- Find out effect of covariates on hazard ratio without making any assumption about the shape of the hazard function.
- Interpret the model outputs. Evaluate model summary, coefficient significance.
- Validate proportional hazards assumption.

This can be done using Cox Propotional Hazard model. (No time-varying covariates)

`survival`

package has `coxph`

function to accomplish this.

`Surv`

function to get the data in the right format, incorporating censoring information.- which will then be passed to
`coxph`

function alongwith the covariate(s) to find out their effect. `cox.zph`

to validate proportional hazard assumption.

```
library(magrittr)
{
library(OIsurv)
library(dplyr)
library(broom)
library(ggplot2)
library(survsim)
}
# %>%
# suppressMessages()
```

```
# Real dataset from KMsurv package
data(tongue)
# head(tongue)
# summary(tongue)
# help(tongue)
```

This dataset is about 80 male subjects who were diagnosed with one of the 2 types of cancer of the tongue. Time tp death is expressed in weeks. More info on this can be found from the package documentation for this dataset using `help(tongue)`

.

Shown below is `coxph`

model with cancer `type`

as covariate.

```
# COX PH
tongue_coxph = coxph(Surv(time = time, event = delta) ~ as.factor(type), data = tongue)
tongue_coxph_tidy = tidy(tongue_coxph)
tongue_coxph_tidy # equivalent of print()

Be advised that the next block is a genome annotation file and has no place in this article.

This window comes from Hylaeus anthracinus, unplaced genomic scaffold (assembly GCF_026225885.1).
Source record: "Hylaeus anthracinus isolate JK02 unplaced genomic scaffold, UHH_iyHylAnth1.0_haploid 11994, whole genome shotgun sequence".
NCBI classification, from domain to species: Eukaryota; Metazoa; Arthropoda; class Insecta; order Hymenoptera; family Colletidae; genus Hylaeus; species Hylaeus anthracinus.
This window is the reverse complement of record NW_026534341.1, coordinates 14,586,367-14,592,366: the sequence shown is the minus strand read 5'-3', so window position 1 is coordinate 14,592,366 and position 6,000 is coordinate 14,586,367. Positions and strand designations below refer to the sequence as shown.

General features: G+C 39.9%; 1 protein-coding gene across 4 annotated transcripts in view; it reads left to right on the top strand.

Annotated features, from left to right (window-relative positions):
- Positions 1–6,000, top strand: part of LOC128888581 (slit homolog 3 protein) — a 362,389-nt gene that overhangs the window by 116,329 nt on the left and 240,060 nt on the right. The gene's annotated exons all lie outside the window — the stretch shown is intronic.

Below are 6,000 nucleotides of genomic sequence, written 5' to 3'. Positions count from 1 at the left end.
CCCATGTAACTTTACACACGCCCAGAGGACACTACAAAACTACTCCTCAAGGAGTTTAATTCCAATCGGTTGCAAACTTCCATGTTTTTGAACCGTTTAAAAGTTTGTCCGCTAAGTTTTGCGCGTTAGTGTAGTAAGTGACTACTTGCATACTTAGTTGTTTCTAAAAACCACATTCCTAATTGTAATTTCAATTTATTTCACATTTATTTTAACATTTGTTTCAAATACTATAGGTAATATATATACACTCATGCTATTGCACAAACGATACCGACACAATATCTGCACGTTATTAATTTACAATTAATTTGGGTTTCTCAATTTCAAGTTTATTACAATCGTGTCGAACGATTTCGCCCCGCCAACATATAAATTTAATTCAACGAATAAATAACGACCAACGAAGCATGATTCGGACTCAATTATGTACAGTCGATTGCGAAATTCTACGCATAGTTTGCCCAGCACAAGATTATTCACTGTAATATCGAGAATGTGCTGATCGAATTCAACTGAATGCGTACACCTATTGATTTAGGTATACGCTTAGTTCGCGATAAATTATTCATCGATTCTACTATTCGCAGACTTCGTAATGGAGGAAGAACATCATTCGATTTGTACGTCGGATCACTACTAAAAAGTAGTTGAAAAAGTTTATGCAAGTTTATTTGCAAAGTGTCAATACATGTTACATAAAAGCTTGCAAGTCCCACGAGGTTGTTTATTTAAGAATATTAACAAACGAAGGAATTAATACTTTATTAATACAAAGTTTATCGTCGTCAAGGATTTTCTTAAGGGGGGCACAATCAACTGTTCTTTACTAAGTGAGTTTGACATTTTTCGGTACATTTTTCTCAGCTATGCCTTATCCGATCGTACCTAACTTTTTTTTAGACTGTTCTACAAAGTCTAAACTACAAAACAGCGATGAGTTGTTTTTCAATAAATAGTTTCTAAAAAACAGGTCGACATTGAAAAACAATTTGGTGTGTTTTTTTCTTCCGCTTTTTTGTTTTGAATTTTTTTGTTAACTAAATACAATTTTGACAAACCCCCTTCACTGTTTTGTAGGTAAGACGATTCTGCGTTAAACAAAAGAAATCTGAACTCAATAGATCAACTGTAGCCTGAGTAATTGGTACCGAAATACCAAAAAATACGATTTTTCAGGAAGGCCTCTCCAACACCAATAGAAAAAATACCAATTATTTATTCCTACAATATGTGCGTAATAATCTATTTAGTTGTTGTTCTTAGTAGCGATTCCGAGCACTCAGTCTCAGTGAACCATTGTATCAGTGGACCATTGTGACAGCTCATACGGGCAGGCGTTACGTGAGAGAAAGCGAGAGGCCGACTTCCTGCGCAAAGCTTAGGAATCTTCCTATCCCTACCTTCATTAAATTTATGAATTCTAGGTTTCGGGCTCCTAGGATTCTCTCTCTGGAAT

```

```
## term estimate std.error statistic p.value conf.low
## 1 as.factor(type)2 0.4663742 0.2804476 1.662964 0.09631971 -0.08329303
## conf.high
## 1 1.016041
```

The confidence interval for the coefficient estimate [-0.083293, 1.0160414] contains 0, implies the relationship is not significant.

The likelihood ratio test against the null model (below) has p-value of 0.1020272 which again supports this.

`glance(tongue_coxph) # equivalent of summary()`

```
## n nevent statistic.log p.value.log statistic.sc p.value.sc
## 1 80 53 2.673567 0.1020272 2.814338 0.09342544
## statistic.wald p.value.wald r.squared r.squared.max concordance
## 1 2.77 0.09631971 0.03286732 0.9929755 0.5642941
## std.error.concordance logLik AIC BIC
## 1 0.03561883 -196.9975 395.995 -Inf
```

`# plot(survfit(tongue_coxph, newdata = as.data.frame(cbind(type = 1)))) # for prediction, only the inputs/covariates need to be provided`

Now, even though the coefficient is not significant, we can test and see if the model assumptions are satisfied.

- The proportional hazards assumption essentially means the coefficient remains constant over time. So, if we can find correlation between time and the coefficient and test if that’s significant or not, we’ll able to test the proportional hazards assumption.
- To test this assumption we can use
`cox.zph`

function. It tests correlation between Schoenfeld residuals and (transformed) time using a chi-square test. For this test, p-value less than certain threshold (say 0.5) would imply the correlation between the residuals and (transformed) time is significant and proportional hazards assumption does not hold. (More info on schoenfeld residual)

```
# Validating Cox PH Assumptions
validate_coxph = cox.zph(tongue_coxph, transform = "km")
validate_coxph
```

```
## rho chisq p
## as.factor(type)2 -0.0958 0.473 0.491
```

From the low p-value, the proportional hazards assumption does not seem to hold here.

The plot below shows the scaled Schoenfeld residuals. Ideally for PH assumption to hold, this should be a flat straight line. (Like any other residuals, these residuals should exhibit random pattern. )

```
plot(validate_coxph)
abline(h=0)
```

```
validate_gg = data.frame(cbind(x = validate_coxph[["x"]],
y = validate_coxph[["y"]]))
```

```
## Warning in data.row.names(row.names, rowsi, i): some row.names duplicated:
## 2,4,5,7,9,14,15,17,22,24,27,28,47,48 --> row.names NOT used
```

```